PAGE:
Thus, according to the Masonic legend, architects and stonemasons around the world, inspired by the unsurpassable majesty of Solomon’s Temple, cultivated their arts and transmitted wisdom from the Biblical era up to early modern times.

One ancient text, the Leviticus Rabbah, states that “From the site of the Temple emerged the world’s Light.” Masonic legends suggest much the same idea.

The Traditional History expounds a generally optimistic story of improvement that culminates in the architectural triumphs of Inigo Jones and Christopher Wren, the growth of Freemasonry in the British Isles, and ultimately the creation of the Grand Lodge of England.

This symbolic history connects the inherent nobility of stonemasons’ work with Masonic virtues. Anderson’s updated chronicle of the Traditional History imparts profound origins and continuity for the wisdom that Masons seek. While the account is, like all myths, only partially historical, we can admire the epic story even as we understand that a complete account of the Craft’s true origins lies outside of its legendary scope.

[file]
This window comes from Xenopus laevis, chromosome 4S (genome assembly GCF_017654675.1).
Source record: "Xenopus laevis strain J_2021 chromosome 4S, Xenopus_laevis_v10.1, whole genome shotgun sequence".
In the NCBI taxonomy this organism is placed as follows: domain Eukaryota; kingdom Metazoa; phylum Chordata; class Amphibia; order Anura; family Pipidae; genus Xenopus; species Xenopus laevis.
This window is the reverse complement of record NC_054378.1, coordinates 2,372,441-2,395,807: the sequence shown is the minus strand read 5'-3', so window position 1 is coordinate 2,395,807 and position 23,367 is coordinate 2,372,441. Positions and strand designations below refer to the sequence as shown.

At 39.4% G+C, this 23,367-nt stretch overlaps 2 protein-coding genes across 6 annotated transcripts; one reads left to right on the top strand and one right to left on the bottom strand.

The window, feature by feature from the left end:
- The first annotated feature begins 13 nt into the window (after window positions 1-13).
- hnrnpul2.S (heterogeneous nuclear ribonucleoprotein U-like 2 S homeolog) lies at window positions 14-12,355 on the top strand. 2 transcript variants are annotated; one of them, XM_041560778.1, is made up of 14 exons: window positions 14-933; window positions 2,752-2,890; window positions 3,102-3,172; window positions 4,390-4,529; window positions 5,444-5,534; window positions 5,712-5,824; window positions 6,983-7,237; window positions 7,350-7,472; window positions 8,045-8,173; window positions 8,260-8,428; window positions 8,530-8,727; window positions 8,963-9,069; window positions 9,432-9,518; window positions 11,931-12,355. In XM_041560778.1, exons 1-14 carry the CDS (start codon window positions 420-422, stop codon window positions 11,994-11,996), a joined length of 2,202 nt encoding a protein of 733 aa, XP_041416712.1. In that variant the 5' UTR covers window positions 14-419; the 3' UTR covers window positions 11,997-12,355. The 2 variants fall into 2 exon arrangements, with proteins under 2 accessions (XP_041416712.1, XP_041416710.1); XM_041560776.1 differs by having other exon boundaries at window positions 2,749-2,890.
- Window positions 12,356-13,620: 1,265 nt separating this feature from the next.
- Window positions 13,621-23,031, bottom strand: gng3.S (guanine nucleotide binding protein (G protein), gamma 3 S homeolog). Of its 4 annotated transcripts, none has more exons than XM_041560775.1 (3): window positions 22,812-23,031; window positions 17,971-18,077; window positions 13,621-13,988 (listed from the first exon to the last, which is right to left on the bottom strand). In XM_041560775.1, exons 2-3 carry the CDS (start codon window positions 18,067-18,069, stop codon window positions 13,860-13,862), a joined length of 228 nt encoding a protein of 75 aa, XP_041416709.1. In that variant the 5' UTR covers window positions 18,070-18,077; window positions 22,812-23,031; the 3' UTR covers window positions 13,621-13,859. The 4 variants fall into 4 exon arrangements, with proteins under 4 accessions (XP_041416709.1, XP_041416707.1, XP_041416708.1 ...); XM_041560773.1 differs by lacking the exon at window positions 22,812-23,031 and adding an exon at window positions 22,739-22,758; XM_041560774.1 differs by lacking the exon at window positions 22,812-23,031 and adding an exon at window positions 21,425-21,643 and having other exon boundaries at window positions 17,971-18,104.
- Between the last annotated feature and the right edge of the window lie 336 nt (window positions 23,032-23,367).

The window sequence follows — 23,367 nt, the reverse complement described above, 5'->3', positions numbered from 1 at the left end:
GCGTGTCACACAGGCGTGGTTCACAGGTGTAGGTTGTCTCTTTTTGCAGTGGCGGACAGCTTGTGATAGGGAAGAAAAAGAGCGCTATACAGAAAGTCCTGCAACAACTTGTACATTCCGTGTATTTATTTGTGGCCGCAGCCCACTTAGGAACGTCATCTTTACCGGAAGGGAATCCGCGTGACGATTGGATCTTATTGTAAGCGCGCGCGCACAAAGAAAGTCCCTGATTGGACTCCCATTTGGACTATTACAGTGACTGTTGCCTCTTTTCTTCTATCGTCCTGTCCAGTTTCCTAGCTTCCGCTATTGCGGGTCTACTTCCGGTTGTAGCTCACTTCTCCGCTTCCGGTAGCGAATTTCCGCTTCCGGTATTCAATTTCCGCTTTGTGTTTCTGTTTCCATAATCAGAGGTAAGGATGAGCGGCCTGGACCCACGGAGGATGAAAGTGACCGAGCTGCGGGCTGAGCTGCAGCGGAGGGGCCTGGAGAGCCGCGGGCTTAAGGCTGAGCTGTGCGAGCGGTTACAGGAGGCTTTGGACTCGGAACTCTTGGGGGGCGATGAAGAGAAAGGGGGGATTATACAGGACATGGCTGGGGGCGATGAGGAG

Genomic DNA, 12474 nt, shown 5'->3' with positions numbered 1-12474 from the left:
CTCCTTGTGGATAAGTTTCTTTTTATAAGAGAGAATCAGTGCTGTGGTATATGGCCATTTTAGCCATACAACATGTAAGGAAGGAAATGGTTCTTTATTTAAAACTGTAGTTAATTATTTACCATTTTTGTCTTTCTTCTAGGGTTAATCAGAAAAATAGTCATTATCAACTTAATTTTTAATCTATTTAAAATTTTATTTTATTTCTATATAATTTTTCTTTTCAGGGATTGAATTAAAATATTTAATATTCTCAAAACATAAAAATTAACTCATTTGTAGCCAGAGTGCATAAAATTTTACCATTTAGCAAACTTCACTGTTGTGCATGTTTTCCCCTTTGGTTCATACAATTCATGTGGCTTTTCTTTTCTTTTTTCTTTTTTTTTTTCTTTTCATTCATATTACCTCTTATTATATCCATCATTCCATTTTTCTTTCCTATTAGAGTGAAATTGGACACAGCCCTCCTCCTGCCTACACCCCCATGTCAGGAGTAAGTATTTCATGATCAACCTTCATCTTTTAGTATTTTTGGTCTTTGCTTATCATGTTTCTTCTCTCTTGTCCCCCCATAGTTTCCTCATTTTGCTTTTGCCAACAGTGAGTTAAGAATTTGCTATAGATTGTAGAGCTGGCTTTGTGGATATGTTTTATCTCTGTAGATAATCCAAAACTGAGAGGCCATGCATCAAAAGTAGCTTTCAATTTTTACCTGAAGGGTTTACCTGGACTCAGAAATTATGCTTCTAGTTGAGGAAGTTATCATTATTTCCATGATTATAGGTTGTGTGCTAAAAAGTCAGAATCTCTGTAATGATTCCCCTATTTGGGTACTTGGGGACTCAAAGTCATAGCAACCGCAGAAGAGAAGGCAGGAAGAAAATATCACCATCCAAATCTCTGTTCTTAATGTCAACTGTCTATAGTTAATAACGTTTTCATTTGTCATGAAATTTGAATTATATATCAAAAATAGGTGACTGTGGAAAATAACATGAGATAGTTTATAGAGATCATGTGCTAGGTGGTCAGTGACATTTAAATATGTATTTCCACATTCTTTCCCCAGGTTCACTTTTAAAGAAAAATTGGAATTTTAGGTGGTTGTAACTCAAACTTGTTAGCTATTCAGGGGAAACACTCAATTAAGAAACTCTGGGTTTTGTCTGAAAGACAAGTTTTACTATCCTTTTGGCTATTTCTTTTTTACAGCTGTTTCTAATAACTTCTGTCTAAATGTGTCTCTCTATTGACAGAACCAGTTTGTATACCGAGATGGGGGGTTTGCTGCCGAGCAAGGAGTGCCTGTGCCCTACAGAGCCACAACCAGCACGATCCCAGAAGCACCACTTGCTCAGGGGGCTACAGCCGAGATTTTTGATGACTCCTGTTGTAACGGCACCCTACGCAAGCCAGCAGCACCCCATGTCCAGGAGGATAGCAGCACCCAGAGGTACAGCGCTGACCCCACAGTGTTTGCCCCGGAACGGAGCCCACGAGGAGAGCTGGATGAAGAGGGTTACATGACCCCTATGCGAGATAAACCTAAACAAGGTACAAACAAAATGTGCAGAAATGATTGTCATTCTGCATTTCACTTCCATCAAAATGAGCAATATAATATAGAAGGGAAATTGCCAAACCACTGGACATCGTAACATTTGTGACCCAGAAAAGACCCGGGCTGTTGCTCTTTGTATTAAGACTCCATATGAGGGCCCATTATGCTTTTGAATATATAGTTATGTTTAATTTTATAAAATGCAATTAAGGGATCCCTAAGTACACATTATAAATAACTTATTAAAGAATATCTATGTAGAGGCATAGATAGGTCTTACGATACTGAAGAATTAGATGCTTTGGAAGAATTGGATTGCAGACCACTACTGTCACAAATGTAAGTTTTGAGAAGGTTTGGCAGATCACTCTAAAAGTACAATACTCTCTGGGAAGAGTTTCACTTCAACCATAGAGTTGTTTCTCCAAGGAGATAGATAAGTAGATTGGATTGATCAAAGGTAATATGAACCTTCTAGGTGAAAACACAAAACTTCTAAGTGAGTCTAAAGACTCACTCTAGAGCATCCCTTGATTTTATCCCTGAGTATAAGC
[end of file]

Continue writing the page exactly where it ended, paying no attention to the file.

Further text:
Shawn E. Eyer is the Director of Education at the George Washington Masonic National Memorial.